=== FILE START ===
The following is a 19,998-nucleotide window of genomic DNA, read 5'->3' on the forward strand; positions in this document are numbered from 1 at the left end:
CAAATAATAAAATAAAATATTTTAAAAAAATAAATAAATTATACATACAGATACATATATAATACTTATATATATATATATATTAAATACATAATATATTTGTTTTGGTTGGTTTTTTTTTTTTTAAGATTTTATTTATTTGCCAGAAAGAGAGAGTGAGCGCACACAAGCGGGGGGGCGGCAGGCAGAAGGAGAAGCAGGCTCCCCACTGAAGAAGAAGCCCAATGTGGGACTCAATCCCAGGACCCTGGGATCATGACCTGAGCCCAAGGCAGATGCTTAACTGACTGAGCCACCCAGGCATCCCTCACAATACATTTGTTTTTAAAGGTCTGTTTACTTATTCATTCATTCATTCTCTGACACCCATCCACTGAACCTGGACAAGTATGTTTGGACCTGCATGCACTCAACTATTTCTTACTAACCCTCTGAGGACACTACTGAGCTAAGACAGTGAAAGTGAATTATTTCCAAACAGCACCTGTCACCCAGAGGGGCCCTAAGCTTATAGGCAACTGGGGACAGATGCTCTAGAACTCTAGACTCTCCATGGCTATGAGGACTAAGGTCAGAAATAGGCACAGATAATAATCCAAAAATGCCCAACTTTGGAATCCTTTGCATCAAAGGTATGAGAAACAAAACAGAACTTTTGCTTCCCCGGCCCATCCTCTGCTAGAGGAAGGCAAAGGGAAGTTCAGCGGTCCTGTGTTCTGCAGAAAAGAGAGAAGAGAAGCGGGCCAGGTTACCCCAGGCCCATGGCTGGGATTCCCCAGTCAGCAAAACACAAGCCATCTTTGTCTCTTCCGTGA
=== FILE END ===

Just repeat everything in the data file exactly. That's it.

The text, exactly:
The following is a 19,998-nucleotide window of genomic DNA, read 5'->3' on the forward strand; positions in this document are numbered from 1 at the left end:
CAAATAATAAAATAAAATATTTTAAAAAAATAAATAAATTATACATACAGATACATATATAATACTTATATATATATATATATTAAATACATAATATATTTGTTTTGGTTGGTTTTTTTTTTTTTAAGATTTTATTTATTTGCCAGAAAGAGAGAGTGAGCGCACACAAGCGGGGGGGCGGCAGGCAGAAGGAGAAGCAGGCTCCCCACTGAAGAAGAAGCCCAATGTGGGACTCAATCCCAGGACCCTGGGATCATGACCTGAGCCCAAGGCAGATGCTTAACTGACTGAGCCACCCAGGCATCCCTCACAATACATTTGTTTTTAAAGGTCTGTTTACTTATTCATTCATTCATTCTCTGACACCCATCCACTGAACCTGGACAAGTATGTTTGGACCTGCATGCACTCAACTATTTCTTACTAACCCTCTGAGGACACTACTGAGCTAAGACAGTGAAAGTGAATTATTTCCAAACAGCACCTGTCACCCAGAGGGGCCCTAAGCTTATAGGCAACTGGGGACAGATGCTCTAGAACTCTAGACTCTCCATGGCTATGAGGACTAAGGTCAGAAATAGGCACAGATAATAATCCAAAAATGCCCAACTTTGGAATCCTTTGCATCAAAGGTATGAGAAACAAAACAGAACTTTTGCTTCCCCGGCCCATCCTCTGCTAGAGGAAGGCAAAGGGAAGTTCAGCGGTCCTGTGTTCTGCAGAAAAGAGAGAAGAGAAGCGGGCCAGGTTACCCCAGGCCCATGGCTGGGATTCCCCAGTCAGCAAAACACAAGCCATCTTTGTCTCTTCCGTGA